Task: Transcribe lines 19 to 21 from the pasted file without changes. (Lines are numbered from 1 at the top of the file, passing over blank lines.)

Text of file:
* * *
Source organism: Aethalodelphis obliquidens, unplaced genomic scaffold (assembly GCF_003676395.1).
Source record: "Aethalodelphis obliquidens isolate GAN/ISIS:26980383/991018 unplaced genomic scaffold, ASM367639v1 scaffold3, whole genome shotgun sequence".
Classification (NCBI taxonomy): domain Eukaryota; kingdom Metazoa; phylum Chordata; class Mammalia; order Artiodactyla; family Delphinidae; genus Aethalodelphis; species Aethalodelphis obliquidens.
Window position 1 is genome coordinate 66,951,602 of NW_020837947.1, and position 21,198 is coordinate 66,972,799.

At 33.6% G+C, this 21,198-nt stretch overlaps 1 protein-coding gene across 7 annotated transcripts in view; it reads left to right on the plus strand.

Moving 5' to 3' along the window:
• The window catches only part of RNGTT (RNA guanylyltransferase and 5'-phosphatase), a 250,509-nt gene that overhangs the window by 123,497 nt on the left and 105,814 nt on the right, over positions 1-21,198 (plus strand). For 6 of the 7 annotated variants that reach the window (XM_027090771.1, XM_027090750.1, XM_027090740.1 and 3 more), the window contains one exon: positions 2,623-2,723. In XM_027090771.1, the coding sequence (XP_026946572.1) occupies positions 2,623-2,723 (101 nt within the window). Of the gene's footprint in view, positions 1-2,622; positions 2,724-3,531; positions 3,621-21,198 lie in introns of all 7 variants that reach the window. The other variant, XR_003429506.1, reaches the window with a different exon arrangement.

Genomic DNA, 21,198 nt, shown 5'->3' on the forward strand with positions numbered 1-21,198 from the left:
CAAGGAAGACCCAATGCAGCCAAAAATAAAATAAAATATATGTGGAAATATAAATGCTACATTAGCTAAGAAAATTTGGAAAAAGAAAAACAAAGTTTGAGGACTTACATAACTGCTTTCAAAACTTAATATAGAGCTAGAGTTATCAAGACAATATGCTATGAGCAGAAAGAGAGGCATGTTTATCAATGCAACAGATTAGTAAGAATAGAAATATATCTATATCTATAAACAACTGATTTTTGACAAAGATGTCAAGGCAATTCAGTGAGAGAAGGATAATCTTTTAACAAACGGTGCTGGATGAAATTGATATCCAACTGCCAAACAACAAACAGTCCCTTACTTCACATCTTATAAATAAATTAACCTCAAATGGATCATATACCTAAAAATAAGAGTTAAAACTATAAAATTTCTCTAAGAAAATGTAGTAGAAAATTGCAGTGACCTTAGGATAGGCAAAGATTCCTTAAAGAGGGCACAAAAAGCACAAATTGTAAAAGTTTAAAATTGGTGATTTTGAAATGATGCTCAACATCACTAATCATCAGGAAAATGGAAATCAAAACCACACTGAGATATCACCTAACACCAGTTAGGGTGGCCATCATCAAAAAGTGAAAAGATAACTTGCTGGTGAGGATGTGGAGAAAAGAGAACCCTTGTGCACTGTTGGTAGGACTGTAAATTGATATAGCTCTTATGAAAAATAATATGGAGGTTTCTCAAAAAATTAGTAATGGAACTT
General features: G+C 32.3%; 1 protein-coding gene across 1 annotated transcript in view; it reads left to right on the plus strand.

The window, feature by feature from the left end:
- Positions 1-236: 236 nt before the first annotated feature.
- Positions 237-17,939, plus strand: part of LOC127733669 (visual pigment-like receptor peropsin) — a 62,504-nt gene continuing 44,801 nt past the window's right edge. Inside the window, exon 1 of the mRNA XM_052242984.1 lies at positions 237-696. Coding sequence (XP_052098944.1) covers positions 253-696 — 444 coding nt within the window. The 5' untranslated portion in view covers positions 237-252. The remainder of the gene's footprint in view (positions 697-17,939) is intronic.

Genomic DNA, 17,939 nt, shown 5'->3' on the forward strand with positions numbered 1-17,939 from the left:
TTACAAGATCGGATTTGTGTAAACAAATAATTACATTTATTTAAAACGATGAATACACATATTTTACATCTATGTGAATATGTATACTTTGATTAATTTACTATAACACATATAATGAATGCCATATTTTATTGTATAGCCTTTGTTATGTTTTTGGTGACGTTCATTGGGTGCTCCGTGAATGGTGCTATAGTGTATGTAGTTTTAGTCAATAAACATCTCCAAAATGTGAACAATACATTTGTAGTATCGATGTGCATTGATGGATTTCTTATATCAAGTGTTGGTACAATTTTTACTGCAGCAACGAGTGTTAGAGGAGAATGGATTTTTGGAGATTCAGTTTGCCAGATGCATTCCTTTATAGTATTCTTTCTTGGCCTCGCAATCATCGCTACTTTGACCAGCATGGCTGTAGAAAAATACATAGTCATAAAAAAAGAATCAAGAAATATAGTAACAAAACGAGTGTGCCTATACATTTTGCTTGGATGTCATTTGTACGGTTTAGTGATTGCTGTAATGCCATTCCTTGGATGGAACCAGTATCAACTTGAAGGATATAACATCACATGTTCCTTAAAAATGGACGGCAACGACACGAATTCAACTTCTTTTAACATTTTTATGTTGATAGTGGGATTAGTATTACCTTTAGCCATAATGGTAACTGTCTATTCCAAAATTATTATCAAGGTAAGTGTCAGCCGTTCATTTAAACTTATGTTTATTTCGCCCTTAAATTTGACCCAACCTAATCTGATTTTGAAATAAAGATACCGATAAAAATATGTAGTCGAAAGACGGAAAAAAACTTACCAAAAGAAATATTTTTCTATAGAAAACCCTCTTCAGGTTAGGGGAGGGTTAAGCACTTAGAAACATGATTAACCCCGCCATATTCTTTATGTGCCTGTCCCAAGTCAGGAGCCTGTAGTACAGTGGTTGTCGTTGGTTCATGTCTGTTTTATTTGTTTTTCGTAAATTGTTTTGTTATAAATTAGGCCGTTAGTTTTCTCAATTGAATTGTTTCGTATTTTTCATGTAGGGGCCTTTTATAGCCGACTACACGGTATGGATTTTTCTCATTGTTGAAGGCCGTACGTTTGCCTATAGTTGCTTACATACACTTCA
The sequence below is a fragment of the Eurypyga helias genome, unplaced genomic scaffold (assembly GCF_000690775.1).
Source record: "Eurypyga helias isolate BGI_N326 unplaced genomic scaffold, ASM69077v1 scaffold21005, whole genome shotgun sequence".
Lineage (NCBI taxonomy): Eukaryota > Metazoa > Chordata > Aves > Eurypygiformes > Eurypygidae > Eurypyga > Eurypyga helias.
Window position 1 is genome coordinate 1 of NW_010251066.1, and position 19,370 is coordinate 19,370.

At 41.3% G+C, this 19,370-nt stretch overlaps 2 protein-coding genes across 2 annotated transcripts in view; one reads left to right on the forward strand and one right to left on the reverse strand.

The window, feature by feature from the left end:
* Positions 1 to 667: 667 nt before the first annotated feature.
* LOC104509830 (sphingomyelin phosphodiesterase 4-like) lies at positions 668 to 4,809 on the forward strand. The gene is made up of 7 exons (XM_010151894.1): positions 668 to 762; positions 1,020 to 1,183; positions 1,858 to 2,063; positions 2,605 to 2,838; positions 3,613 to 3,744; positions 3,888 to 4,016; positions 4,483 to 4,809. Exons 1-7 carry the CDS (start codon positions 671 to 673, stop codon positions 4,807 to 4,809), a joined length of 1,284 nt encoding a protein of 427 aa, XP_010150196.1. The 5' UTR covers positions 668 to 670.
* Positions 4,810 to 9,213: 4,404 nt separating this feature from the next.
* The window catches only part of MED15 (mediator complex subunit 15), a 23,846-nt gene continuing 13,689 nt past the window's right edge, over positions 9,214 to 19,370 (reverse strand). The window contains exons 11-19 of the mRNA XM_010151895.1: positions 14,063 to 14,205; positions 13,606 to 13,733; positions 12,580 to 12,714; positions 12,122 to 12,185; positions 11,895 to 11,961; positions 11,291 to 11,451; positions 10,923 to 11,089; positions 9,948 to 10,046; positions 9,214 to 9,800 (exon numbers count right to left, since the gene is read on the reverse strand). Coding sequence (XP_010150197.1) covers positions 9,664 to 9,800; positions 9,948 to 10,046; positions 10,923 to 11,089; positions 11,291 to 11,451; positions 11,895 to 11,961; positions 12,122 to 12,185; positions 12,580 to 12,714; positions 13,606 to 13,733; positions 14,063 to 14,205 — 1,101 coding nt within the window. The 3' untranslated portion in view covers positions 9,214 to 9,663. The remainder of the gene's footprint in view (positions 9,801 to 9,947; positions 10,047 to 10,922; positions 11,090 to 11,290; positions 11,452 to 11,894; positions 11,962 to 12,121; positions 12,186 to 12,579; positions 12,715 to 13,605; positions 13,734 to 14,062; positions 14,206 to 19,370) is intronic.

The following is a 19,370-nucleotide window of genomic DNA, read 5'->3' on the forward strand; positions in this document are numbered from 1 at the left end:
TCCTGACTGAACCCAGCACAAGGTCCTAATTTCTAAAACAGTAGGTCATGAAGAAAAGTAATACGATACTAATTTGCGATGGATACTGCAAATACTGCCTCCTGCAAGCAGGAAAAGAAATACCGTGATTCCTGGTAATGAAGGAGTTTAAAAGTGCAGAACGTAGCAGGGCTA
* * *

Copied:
Window position 1 is genome coordinate 1 of NW_010251066.1, and position 19,370 is coordinate 19,370.

At 41.3% G+C, this 19,370-nt stretch overlaps 2 protein-coding genes across 2 annotated transcripts in view; one reads left to right on the forward strand and one right to left on the reverse strand.

The window, feature by feature from the left end: